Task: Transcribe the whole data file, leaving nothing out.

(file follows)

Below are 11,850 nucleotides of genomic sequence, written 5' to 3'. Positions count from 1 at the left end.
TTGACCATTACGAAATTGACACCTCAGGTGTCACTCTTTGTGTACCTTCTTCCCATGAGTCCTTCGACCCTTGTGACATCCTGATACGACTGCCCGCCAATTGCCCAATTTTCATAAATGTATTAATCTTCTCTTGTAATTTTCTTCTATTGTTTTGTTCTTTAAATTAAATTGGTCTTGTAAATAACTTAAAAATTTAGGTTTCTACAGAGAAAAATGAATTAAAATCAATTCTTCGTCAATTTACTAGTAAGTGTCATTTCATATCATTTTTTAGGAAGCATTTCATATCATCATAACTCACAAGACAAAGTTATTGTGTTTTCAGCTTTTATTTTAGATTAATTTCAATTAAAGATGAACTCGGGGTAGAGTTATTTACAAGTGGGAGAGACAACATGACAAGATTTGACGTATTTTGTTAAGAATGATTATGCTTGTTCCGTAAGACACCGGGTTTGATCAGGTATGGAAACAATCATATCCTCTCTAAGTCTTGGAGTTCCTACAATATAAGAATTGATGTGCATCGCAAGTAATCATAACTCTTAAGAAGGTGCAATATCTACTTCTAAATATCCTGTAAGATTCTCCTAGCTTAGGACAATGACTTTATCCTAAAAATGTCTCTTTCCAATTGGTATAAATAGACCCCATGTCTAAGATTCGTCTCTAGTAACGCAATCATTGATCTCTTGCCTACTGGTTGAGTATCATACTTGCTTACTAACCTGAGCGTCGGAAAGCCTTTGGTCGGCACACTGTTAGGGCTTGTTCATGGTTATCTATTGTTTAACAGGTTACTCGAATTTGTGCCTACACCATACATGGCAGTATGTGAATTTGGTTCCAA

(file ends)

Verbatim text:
Below are 11,850 nucleotides of genomic sequence, written 5' to 3'. Positions count from 1 at the left end.
TTGACCATTACGAAATTGACACCTCAGGTGTCACTCTTTGTGTACCTTCTTCCCATGAGTCCTTCGACCCTTGTGACATCCTGATACGACTGCCCGCCAATTGCCCAATTTTCATAAATGTATTAATCTTCTCTTGTAATTTTCTTCTATTGTTTTGTTCTTTAAATTAAATTGGTCTTGTAAATAACTTAAAAATTTAGGTTTCTACAGAGAAAAATGAATTAAAATCAATTCTTCGTCAATTTACTAGTAAGTGTCATTTCATATCATTTTTTAGGAAGCATTTCATATCATCATAACTCACAAGACAAAGTTATTGTGTTTTCAGCTTTTATTTTAGATTAATTTCAATTAAAGATGAACTCGGGGTAGAGTTATTTACAAGTGGGAGAGACAACATGACAAGATTTGACGTATTTTGTTAAGAATGATTATGCTTGTTCCGTAAGACACCGGGTTTGATCAGGTATGGAAACAATCATATCCTCTCTAAGTCTTGGAGTTCCTACAATATAAGAATTGATGTGCATCGCAAGTAATCATAACTCTTAAGAAGGTGCAATATCTACTTCTAAATATCCTGTAAGATTCTCCTAGCTTAGGACAATGACTTTATCCTAAAAATGTCTCTTTCCAATTGGTATAAATAGACCCCATGTCTAAGATTCGTCTCTAGTAACGCAATCATTGATCTCTTGCCTACTGGTTGAGTATCATACTTGCTTACTAACCTGAGCGTCGGAAAGCCTTTGGTCGGCACACTGTTAGGGCTTGTTCATGGTTATCTATTGTTTAACAGGTTACTCGAATTTGTGCCTACACCATACATGGCAGTATGTGAATTTGGTTCCAA